The Lesson of my simplified history are clear: representative government is not the magic bullet George Bush claims it is. Whether we are dealing with a French Republic or our own American Democracy, neither provides their nations a guarantee of sound policies in this perilous world. What is required is an intelligent, informed and engaged citizenry making critical judgments of their political leaders.

The French found de Gaulle in 1958; Robert F. Kennedy was taken from us in 1968. Who will we find now to lead us out of this wilderness?

I don't know at this juncture. But I do know we won't find them unless we dare to look outside the boxes in which we find ourselves currently confined.

Tuesday, April 24, 2007

The End of the Occupation of Iraq Begins with Regime Change in Washington

And that begins with the Introduction of the Articles of Impeachment.

Too extreme for the Main Street Media, too radical for the Democratic Congress, but right and just in time for America.

Democratic presidential candidate Dennis J. Kucinich files articles of impeachment against Vice President Dick Cheney, saying his action was driven by a desire to defend Americans' right "to have a government that is honest and peaceful."

Here is your synopsis:

Resolved, That Richard B. Cheney, Vice President of the United States, is impeached for high crimes and misdemeanors, and that the following articles of impeachment be exhibited to the United States Senate:

Articles of impeachment exhibited by the House of Representatives of the United States of America in the name of itself and of the people of the United States of America, against Richard B. Cheney, Vice President of the United States of America, in maintenance and support of its impeachment against him for high crimes and misdemeanors.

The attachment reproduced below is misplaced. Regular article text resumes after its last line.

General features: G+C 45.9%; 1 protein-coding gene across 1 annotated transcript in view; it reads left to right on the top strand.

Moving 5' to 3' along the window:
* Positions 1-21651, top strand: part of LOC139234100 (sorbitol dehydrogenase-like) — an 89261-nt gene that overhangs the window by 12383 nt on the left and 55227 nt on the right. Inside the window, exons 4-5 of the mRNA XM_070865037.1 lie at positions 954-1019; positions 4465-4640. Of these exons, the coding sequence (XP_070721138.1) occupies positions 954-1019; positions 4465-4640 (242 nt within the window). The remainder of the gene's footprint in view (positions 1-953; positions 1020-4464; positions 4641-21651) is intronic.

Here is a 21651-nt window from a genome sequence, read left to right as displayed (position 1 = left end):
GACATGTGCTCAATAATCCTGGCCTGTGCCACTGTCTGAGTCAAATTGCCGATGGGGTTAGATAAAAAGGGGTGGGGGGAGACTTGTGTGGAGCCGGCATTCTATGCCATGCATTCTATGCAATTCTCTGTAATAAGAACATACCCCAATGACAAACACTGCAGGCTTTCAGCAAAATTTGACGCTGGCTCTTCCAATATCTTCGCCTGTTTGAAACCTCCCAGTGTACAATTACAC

Article I

In his conduct while Vice President of the United States, Richard B. Cheney, in violation of his constitutional oath to faithfully execute the office of Vice President of the United States and, to the best of his ability, preserve, protect, and defend the Constitution of the United States, and in violation of his constitutional duty to take care that the laws be faithfully executed, has purposely manipulated the intelligence process to deceive the citizens and Congress of the United States by fabricating a threat of Iraqi weapons of mass destruction to justify the use of the United States Armed Forces against the nation of Iraq in a manner damaging to our national security interests, to wit:

  1. Despite all evidence to the contrary, the Vice President actively and systematically sought to deceive the citizens and Congress of the United States about an alleged threat of Iraqi weapons of mass destruction...